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Governor Rick Perry of Texas, representing a major livestock-producing state hammered by rising feed costs, has petitioned the Environmental Policy Agency to suspend half of the mandated level for blending ethanol in gasoline. The EPA has the authority under the Energy Independence and Security Act of 2007 to suspend all or part of the mandate for up to a year if there is a "significant renewable feedstock disruption or other market circumstance" and the administrator is supposed to respond to Governor Perry's petition by July 24.
Once again the G8 has come up tragically short on climate change and a host of urgent problems affecting poor people in developing countries. The good news is that they are at least discussing the right topics. The first Hokkaido G8 document, on the World Economy spills lots of ink on relations between rich and developing economies, including for example, reaffirmation of support for the Extractive Industries Transparency Initiative.
On Wednesday, President Bush joined presumptive Republican nominee John McCain in supporting the reversal of a long-standing ban on offshore oil drilling. Bush believes such action, along with exploitation of oil shale deposits and drilling in the Arctic National Wildlife Refuge, will reduce the price of gasoline for Americans.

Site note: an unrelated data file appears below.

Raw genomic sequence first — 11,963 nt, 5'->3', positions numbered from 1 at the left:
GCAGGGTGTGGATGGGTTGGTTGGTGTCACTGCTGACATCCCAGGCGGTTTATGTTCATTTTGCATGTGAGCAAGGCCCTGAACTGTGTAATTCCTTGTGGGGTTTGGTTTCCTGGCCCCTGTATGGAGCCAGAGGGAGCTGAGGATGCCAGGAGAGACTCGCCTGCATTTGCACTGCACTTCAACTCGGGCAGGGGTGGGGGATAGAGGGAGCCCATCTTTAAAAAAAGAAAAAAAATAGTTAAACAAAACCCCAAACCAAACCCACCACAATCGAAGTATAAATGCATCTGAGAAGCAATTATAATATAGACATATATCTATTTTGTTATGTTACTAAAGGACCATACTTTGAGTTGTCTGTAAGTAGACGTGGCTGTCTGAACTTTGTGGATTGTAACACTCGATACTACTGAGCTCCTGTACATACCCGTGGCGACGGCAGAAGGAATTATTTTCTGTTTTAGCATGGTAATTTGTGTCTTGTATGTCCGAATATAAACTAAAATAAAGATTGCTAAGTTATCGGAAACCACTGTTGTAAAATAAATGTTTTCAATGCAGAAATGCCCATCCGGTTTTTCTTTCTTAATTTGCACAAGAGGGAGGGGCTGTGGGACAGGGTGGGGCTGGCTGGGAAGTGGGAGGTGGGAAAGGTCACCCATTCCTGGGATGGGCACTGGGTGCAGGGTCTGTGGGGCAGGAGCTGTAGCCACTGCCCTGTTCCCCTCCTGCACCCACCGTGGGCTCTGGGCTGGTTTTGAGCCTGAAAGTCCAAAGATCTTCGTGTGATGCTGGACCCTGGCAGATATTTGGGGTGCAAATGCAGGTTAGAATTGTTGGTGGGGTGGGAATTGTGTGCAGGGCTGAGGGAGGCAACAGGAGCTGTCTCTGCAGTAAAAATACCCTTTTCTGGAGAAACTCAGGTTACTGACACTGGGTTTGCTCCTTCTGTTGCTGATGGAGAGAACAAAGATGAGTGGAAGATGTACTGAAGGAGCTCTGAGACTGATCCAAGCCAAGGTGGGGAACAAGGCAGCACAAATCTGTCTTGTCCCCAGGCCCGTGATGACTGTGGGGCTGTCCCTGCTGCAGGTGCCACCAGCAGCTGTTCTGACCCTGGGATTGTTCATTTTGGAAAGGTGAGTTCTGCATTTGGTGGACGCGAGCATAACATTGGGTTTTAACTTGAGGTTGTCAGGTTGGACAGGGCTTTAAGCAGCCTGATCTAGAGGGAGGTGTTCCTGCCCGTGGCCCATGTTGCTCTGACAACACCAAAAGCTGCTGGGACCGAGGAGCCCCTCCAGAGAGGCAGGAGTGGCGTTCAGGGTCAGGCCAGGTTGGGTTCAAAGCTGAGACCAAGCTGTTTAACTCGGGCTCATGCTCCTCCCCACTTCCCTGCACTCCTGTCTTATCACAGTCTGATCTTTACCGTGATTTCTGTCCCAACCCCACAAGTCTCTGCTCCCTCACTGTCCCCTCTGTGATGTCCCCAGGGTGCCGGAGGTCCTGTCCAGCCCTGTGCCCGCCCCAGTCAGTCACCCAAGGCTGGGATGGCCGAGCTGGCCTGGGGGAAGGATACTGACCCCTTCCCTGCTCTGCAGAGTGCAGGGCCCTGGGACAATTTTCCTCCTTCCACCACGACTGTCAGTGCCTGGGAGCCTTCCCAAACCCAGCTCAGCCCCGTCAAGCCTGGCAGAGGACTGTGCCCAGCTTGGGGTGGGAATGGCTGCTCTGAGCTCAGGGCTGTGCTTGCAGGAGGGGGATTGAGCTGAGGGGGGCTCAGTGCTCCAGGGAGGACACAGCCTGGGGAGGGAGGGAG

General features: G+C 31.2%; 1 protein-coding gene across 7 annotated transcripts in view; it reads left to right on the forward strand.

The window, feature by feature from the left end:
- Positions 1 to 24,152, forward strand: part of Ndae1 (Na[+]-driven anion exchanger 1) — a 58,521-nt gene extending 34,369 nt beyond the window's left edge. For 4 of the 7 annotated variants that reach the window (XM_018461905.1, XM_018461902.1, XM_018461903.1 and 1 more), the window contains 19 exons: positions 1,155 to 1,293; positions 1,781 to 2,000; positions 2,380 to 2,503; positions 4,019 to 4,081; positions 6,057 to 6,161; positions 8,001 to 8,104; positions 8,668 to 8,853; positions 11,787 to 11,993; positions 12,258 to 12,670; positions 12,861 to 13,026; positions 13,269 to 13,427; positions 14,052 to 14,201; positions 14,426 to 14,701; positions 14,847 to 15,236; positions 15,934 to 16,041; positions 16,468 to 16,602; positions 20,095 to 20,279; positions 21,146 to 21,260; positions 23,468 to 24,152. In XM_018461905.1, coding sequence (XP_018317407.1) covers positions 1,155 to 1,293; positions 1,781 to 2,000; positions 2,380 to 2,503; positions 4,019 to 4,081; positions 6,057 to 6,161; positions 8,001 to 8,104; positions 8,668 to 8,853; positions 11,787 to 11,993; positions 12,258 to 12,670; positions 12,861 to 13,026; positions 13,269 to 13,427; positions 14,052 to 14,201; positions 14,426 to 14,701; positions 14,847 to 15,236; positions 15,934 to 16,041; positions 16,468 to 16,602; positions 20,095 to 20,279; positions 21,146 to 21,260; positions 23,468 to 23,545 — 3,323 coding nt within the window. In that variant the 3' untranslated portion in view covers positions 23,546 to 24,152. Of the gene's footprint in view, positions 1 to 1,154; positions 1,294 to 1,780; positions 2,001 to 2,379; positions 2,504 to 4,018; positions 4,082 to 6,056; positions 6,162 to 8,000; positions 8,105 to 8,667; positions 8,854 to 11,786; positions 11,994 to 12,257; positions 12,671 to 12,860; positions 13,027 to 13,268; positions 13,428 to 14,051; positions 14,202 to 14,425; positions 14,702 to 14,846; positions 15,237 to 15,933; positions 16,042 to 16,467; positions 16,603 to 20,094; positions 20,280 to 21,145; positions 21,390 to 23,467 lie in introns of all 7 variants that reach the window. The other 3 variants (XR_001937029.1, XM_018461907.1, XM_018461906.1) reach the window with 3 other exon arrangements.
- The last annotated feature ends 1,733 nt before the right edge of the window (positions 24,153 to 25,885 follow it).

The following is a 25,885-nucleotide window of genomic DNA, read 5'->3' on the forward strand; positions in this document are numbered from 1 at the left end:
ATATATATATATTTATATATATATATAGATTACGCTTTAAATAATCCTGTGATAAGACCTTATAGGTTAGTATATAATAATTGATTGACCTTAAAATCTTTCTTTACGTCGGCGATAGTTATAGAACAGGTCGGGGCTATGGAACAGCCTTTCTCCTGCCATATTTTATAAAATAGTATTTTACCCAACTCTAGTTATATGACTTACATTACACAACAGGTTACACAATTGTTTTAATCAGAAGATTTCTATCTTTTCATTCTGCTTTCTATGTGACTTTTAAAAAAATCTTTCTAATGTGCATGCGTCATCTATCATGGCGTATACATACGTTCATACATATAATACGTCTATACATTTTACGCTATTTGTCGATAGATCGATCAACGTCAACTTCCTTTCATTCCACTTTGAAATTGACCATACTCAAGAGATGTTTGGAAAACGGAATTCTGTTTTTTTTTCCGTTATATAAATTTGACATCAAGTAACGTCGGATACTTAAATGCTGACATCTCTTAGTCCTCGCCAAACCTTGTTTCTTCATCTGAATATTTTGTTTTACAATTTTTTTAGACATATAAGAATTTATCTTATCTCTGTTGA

This is a joint post with Arvind Subramanian
In a Q&A published today, CGD non-resident fellow Peter Timmer estimates that soaring global food prices and panicky starve-thy-neighbor rice export restrictions in Asia could lead to 10 million or more premature deaths in the region if the current high prices are passed along to poor rice consumers.
The New York Times yesterday (and Paul Krugman earlier in the week) called on rich countries to "step up to the plate" in confronting the food crisis in developing countries -- in the short run by increasing their donations of food aid. and in the medium run by getting rid of economically inefficient, inequitable, and environmentally unsound subsidies for biofuels, especially corn-based ethanol.
Besides the official negotiations and speeches, the U.N. Climate Change Conference in Bali that I've been attending also provided opportunities for sharing new research and ideas. Two subjects dominated the schedule: adaptation and forestry (no doubt reflecting the preferences of our Indonesian hosts). Here I briefly discuss the use of climate models in adaptation -- a critical issue for those in the development community. [In a separate post to follow I'll note some new efforts in the measurement and monitoring of forest carbon.]